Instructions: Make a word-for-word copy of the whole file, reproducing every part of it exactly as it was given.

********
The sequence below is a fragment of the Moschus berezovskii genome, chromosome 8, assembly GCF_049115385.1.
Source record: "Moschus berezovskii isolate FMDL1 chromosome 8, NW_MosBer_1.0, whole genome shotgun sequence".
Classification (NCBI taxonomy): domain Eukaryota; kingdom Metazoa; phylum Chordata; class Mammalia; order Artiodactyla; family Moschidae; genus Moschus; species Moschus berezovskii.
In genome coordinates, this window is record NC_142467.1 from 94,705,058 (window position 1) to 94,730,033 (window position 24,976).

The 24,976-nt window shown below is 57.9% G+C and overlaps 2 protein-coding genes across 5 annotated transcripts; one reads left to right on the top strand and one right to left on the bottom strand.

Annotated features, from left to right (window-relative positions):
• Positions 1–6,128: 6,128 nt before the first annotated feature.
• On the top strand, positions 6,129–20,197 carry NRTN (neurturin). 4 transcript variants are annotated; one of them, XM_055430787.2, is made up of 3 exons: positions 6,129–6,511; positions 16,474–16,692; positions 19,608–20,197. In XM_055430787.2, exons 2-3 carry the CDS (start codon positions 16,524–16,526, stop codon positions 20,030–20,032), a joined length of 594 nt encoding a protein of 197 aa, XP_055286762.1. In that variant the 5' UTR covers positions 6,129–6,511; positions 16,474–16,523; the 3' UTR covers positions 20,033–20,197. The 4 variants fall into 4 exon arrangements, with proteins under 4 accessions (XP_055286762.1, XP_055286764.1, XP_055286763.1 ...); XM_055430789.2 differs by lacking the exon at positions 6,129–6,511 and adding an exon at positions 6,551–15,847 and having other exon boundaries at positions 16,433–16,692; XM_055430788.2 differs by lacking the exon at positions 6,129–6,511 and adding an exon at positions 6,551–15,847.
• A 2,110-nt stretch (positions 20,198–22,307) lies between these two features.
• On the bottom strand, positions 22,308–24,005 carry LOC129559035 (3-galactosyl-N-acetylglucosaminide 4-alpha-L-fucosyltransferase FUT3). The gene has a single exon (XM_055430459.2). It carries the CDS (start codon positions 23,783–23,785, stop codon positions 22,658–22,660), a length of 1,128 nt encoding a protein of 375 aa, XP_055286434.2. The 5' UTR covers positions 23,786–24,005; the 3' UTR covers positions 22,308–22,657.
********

The sequence below is a fragment of the Moschus berezovskii genome, chromosome 8, assembly GCF_049115385.1.
Source record: "Moschus berezovskii isolate FMDL1 chromosome 8, NW_MosBer_1.0, whole genome shotgun sequence".
Classification (NCBI taxonomy): domain Eukaryota; kingdom Metazoa; phylum Chordata; class Mammalia; order Artiodactyla; family Moschidae; genus Moschus; species Moschus berezovskii.
In genome coordinates, this window is record NC_142467.1 from 94,705,058 (window position 1) to 94,730,033 (window position 24,976).

The 24,976-nt window shown below is 57.9% G+C and overlaps 2 protein-coding genes across 5 annotated transcripts; one reads left to right on the top strand and one right to left on the bottom strand.

Annotated features, from left to right (window-relative positions):
• Positions 1–6,128: 6,128 nt before the first annotated feature.
• On the top strand, positions 6,129–20,197 carry NRTN (neurturin). 4 transcript variants are annotated; one of them, XM_055430787.2, is made up of 3 exons: positions 6,129–6,511; positions 16,474–16,692; positions 19,608–20,197. In XM_055430787.2, exons 2-3 carry the CDS (start codon positions 16,524–16,526, stop codon positions 20,030–20,032), a joined length of 594 nt encoding a protein of 197 aa, XP_055286762.1. In that variant the 5' UTR covers positions 6,129–6,511; positions 16,474–16,523; the 3' UTR covers positions 20,033–20,197. The 4 variants fall into 4 exon arrangements, with proteins under 4 accessions (XP_055286762.1, XP_055286764.1, XP_055286763.1 ...); XM_055430789.2 differs by lacking the exon at positions 6,129–6,511 and adding an exon at positions 6,551–15,847 and having other exon boundaries at positions 16,433–16,692; XM_055430788.2 differs by lacking the exon at positions 6,129–6,511 and adding an exon at positions 6,551–15,847.
• A 2,110-nt stretch (positions 20,198–22,307) lies between these two features.
• On the bottom strand, positions 22,308–24,005 carry LOC129559035 (3-galactosyl-N-acetylglucosaminide 4-alpha-L-fucosyltransferase FUT3). The gene has a single exon (XM_055430459.2). It carries the CDS (start codon positions 23,783–23,785, stop codon positions 22,658–22,660), a length of 1,128 nt encoding a protein of 375 aa, XP_055286434.2. The 5' UTR covers positions 23,786–24,005; the 3' UTR covers positions 22,308–22,657.